In the middle of a boring 5th grade civics lesson the school principal opens the door. A small skinny boy with big black eyes walks behind her. The principal says something to the teacher, who looks annoyed. The principal doesn’t look at the boy as she leaves the room. I can tell he’s scared by the way he stares at the floor, holding himself like he’s afraid to breathe. The teacher uses her mean voice. “This is Alfilio. He’s from Colombia. He only speaks Spanish.”

                              The busy sounds in Meow Wolf’s House of Eternal Return exhibit twisted, echoed, and bounced through my ears. My friend Aiga, my sister Meridian, and I floated past a brightly painted monster statue eating a fiery-red corndog as if we were in a trance, then into an ocean of people and even a more colorful variety of curious noise. …

                              2016 has been a year of loss, with the deaths of a startling number of beloved musicians, including David Bowie, Prince, and Leonard Cohen. The year in electoral politics was similarly bleak, and the national mood has only gotten more darkly surreal in the last month, just as submissions to the annual Pasatiempo writing contest poured in. What seemed to unite all the pieces this year was a sense of urgency — both to get words on paper and to have them read.

                              Betty Boop was forced to give up mascara due to her incessant crying. When her creator died, all of his notebooks and journals were scrutinized, and those containing only minor characters were discarded. Mrs. Margaret Boop, Betty’s mother, was among them.

                                Frost permeated Taos Valley one late spring morning as Patrociño got up from his homemade bed with metal springs and a wool-filled mattress. He sipped his coffee, scooped up his calabacitas with his tortilla, and thought about his garden. He would have a supply of dried squash, posole, beets, carrots, turnips and other delicacies to enjoy during the long winter months.

                                  You can call me a frequent daydreamer. If you know me, you know I will stare out the rusting window in my English class, at the clouds, drifting to a whole other world. It is a bad habit and I should probably try to get better. But I can’t help remembering while I sit in English, my first period class, every day: I am not dreaming about being a hero, or ending starvation, or what happened yesterday, …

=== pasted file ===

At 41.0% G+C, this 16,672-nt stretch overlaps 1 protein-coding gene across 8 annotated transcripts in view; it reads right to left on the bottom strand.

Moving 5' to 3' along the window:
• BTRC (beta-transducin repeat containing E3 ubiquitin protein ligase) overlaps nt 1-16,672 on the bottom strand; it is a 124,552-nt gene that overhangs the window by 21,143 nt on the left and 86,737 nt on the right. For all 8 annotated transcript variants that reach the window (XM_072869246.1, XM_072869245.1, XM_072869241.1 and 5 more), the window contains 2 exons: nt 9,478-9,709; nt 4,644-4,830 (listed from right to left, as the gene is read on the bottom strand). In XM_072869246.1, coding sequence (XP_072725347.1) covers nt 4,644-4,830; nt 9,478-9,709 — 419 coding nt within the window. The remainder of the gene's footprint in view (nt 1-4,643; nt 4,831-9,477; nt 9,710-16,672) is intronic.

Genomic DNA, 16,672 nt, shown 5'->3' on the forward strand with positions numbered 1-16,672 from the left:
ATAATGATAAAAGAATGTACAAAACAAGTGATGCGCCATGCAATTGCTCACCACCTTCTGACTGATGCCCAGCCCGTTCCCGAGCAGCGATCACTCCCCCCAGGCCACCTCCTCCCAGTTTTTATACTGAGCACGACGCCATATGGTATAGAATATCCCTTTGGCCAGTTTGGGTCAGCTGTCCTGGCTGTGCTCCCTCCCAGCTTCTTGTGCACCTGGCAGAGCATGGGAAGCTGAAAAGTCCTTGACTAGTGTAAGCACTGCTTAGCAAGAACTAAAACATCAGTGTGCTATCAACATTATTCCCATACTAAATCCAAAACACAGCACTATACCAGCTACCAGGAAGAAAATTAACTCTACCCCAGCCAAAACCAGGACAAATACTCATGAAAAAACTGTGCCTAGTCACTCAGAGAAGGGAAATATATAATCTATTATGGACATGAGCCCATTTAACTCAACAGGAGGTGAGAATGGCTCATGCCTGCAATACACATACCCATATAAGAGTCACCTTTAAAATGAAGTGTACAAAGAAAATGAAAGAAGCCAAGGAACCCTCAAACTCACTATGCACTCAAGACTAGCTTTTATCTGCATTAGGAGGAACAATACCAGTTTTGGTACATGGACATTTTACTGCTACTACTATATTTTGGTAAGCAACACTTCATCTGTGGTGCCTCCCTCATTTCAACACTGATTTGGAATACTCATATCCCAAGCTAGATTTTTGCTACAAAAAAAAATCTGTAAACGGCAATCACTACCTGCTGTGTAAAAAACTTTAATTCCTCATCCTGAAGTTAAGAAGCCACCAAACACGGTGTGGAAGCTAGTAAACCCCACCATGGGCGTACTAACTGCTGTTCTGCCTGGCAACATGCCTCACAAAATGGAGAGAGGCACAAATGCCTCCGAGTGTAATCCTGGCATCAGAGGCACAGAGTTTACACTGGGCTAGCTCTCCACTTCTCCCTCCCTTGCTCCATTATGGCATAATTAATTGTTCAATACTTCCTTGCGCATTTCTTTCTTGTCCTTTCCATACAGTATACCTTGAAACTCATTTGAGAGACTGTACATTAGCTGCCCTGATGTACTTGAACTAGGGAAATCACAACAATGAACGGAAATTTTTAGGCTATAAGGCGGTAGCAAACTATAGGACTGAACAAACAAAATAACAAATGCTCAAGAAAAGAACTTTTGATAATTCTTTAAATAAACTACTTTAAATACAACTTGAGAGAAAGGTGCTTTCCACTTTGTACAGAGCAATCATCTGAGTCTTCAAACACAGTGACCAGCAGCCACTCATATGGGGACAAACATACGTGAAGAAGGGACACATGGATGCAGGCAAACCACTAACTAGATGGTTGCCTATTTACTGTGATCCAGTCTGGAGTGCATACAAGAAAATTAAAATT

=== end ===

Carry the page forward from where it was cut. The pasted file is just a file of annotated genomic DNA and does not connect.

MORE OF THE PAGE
Ever since I was born, I have been separated from others by a wall. It is a glass wall, a one-way mirror, where I can see others but they cannot see me. Ever since I can remember, I had no need to break down the wall. I happily lived in solitude, with not a care in the world. No one could see me, so I simply ignored the fact that I could see them and just looked down and paid attention to whatever I happened to be doing. As the years went by, I heard the people on the other side of the wall pounding on the glass, wondering if anyone was inside.

                                      The ghosts of youth keep my thin gray hair coarse and thick and brown, / Keep my sagging soft skin tight and smooth over muscle hard / From the long effortless days of work / And nights of love and laughter. …

                                        death stalks the night / rattles and crouches through / skeletal trees & withered chamisa / its frozen breath scours still streams / searching for life to snuff out: / those with fur, feathers — or none at all — / will they survive the night? …

                                        I’m running. I hear the labored breathing of the beast behind me. My breath rasps harshly in out, in out, in out. Its claws rake down my back, sending blinding streaks of agony down my back. I stumble, but keep going. When I start seeing double, I know this is the end. I’m half delirious with pain.

                                        It started with the bees. More like it ended with the bees. With the extinction of honey bees, pollination of plants took a big hit. Most of the food crops, like corn and soy and the like, were made sure to be saved and carefully grown in labs where they could be pollinated without bees. The flowers were not seen with the same importance and soon the once brightly colored fields and gardens faded to dull, grey emptiness. It didn’t take long for people to miss the beautiful quality of a flower, but by then it was too late.

                                        I had never thought that way. I had never felt that way. I had never acted that way. I didn’t belong here, in this other world. Almost everything was thrown in the direction of currency. People talked of the Industrial Revolution like it was centuries ago, even though their life is framed around it. Even my father suffered from this type of thought. …